I was raised in South Florida beginning my life in Miami and moving to Gainesville in 1967. Currently, I am a Professor in Environmental Engineering Sciences, and direct the programs in Systems Ecology and Ecological Engineering.
From 1980, when I received my doctorate degree until 2006, I was a research scientist and Associate Program Director with the University of Florida's Howard T. Odum Center for Wetlands (CFW). In 2008 I was appointed Director of the CFW. In addition to directing the CFW, I am also the Director of the Center for Environmental Policy (CEP). The CEP stresses the science and policy surrounding developing sustainable patterns of humanity and environment.
My research has centered on three areas that can be broadly described as natural resource management, including systems ecology, ecological engineering, ecological economics, environmental planning, environmental policy, and wetlands ecology. I have served as consultant on environmental issues to the EPA, USAID, Governments of Mexico, Brazil, Thailand, Papua New Guinea, Venezuela, and numerous private consulting firms world-wide. For six years I was consulting ecologist to The Cousteau Society working with their research teams to develop appropriate solutions to a wide array of resource management problems that affect marine resources throughout the world.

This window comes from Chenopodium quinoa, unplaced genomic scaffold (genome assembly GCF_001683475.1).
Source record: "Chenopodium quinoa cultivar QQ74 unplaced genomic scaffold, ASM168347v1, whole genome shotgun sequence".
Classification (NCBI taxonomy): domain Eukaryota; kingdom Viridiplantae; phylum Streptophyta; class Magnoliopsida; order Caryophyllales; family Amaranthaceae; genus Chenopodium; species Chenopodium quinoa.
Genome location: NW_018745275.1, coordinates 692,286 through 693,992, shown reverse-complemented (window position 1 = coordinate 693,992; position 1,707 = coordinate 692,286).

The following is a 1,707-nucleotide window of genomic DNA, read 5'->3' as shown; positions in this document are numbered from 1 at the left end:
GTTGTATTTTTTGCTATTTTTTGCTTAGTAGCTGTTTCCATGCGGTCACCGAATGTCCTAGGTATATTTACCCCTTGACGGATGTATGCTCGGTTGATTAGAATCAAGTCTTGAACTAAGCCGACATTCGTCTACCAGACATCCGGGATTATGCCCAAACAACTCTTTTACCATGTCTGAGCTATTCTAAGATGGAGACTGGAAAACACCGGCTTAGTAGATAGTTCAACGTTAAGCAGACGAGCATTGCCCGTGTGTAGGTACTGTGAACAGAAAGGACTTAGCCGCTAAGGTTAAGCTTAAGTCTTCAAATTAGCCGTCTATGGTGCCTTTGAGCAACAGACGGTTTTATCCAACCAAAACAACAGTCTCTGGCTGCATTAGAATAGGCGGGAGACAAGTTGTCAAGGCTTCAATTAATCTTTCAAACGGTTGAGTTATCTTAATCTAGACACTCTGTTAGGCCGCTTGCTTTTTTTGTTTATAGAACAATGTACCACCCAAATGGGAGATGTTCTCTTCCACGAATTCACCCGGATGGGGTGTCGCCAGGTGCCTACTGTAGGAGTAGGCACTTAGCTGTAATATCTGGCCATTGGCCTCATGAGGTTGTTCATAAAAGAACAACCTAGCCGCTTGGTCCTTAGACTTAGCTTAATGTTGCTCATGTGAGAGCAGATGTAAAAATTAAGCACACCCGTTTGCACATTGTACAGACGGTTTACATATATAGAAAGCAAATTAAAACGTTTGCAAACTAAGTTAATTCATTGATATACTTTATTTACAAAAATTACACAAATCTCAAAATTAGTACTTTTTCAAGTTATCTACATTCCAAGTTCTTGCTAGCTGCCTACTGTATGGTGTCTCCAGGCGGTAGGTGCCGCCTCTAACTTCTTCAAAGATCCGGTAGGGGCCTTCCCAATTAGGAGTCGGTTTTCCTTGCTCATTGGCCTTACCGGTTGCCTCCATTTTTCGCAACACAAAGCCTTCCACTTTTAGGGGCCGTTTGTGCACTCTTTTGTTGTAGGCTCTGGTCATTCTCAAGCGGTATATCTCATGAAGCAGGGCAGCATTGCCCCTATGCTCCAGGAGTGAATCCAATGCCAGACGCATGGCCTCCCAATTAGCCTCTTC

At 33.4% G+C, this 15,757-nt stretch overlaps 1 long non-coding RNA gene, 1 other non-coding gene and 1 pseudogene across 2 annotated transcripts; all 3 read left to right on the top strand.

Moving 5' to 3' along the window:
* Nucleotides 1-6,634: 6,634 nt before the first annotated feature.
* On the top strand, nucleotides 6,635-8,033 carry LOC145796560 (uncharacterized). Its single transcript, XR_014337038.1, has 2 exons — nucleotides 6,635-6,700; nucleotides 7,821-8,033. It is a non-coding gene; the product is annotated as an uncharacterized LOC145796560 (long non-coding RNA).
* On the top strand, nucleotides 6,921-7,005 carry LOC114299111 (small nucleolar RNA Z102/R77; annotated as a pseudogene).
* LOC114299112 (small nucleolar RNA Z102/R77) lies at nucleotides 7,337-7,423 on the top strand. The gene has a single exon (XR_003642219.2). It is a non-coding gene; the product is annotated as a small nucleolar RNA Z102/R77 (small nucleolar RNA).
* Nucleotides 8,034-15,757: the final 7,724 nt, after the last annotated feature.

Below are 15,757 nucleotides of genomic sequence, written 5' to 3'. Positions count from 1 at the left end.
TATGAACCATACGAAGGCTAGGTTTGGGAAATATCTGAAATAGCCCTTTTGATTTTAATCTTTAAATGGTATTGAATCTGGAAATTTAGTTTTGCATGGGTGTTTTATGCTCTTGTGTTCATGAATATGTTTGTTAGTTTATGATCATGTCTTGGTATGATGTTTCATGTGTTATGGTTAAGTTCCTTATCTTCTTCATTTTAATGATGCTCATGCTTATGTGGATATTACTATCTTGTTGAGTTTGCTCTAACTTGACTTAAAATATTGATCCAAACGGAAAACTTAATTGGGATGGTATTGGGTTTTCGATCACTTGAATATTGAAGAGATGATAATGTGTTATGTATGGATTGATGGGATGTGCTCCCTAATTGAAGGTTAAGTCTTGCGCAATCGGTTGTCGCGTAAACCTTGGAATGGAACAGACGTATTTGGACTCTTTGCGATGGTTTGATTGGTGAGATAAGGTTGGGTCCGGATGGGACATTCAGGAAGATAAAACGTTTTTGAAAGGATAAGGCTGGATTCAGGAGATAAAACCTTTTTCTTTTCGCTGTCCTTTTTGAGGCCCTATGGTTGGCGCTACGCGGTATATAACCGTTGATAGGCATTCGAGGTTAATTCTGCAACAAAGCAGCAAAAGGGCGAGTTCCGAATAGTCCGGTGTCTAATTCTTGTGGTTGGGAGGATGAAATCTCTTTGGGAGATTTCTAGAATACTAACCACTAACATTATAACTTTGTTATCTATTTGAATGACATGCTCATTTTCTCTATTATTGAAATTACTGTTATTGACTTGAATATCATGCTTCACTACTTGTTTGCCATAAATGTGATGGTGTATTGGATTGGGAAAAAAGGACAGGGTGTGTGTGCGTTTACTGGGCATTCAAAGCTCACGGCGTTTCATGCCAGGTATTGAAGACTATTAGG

My current research includes projects to develop ecological indicators of wetland ecosystem health, development of indices of success for restored wetlands, restoration of drastically altered landscapes, quantitative evaluation of natural capital and environmental services, and most recently incorporation of emergy into Life Cycle Assessment software for the USEPA.
Several years ago we were awarded an NSF-IGERT project titled "Adaptive Management: Water, Wetlands, and Watersheds" (see AMW3-IGERT). The IGERT program was a multidisciplinary education and training grant for PhD students that involved faculty and students from 18 academic departments in 4 colleges across the UF campus. Twenty-eight students were involved in the program which involved work in southern Africa and Florida on human interactions with water, wetlands and wildlife.
Most importantly, I am foremost a teacher. My students are the core of our program. I believe that graduate education is far more than taking classes and doing a research project... it is a dialog between student and professor, between student and student. Through this dialog, we learn and grow, and our understanding of the biosphere increases. Much of what I do and the advances we make in understanding how to better interface humanity and environment has come about because of this dialog and the hard work of my students. This student/teacher relationship is self-reinforcing, and the most rewarding part of this job.
Mark T. Brown, Ph.D.
University of Florida
Environmental Engineering Sciences
PO Box 116350
Gainesville, FL 32611-6350